Study Guide

As I Ebb'd With the Ocean of Life Identity

By Walt Whitman

Identity

Held by this electric self out of the pride of which I utter poems, (7)

The speaker has a sense, here, of why he writes poems. It's pride in the electricity that flows through him. The speaker has a certain kind of energy that allows him to write, and it's this pride that "holds" him and allows him to experience the world the way he does.

I too but signify at the utmost a little wash'd-up drift, (22)

The speaker starts to identify with the trash on the beach and the things brought in by the drifting tide. He's just a by-product of the oceans of life; whatever created him is part of something larger, he says, and he knows that he's just a small piece of the whole. Or perhaps he just thinks that he isn't worth much. Either way, he identifies pretty strongly with the trash on the beach.

Aware now that amid all that blab whose echoes recoil upon me I have not once had the least idea who or what I am, (27)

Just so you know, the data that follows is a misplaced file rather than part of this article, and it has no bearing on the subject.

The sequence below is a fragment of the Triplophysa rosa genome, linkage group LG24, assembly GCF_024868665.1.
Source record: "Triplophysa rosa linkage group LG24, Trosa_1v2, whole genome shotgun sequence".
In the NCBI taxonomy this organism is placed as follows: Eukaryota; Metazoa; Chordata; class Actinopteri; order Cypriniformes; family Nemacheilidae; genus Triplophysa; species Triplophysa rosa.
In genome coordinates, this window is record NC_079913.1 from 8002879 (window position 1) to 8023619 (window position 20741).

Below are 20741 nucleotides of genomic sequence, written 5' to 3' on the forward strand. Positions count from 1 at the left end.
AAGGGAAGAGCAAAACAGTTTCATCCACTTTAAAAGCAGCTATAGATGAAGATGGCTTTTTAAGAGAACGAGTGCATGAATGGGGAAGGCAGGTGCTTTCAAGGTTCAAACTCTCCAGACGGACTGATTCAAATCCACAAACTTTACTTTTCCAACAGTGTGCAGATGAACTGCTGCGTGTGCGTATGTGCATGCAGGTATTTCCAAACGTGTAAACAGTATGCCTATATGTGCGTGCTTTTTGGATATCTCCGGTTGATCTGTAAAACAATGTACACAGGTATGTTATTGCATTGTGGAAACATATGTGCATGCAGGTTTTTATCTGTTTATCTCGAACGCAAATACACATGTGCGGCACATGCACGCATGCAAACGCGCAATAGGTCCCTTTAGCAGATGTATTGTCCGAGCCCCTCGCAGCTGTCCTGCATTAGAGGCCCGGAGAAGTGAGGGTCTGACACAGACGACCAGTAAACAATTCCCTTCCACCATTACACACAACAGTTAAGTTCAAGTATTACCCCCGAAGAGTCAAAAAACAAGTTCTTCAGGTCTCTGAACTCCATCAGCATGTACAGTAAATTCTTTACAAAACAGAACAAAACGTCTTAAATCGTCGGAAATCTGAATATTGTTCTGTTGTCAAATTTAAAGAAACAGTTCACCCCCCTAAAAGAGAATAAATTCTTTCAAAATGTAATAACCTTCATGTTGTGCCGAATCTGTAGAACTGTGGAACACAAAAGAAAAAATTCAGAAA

Realizing you have no idea who you really are is really no fun. All the things he has ever said revisit him now, and they seem as silly as "blab." They "recoil" against him like waves, too, adding to the unpleasantness. It's safe to say that he's deep in an existential crisis.

But that before all my arrogant poems the real Me stands yet untouch'd, untold, altogether unreach'd, (28)

Who is the "real" you? Is it the one that walks and talks to other people, or the one that no one has seen? In this line, the speaker is having trouble reconciling the two sides of himself. He even thinks of his poems as "arrogant." Fortunately for him, there seems to be a "real" self out there waiting, "untouched." The trick is just figuring out how to find it.

I mean tenderly by you and all,
I gather for myself and for this phantom looking down where we lead, and following me and mine. (55-56)

Here, the speaker is not only unified with himself, but with all of us, even with the "phantom" who looks down on us from above. He gathers all this sentiment of unity for all of us, and shares it in the poem. And he does so "tenderly." The tone of existential despair and isolation has given way to peace, here, as the speaker finds his true identity by considering how united we all are.

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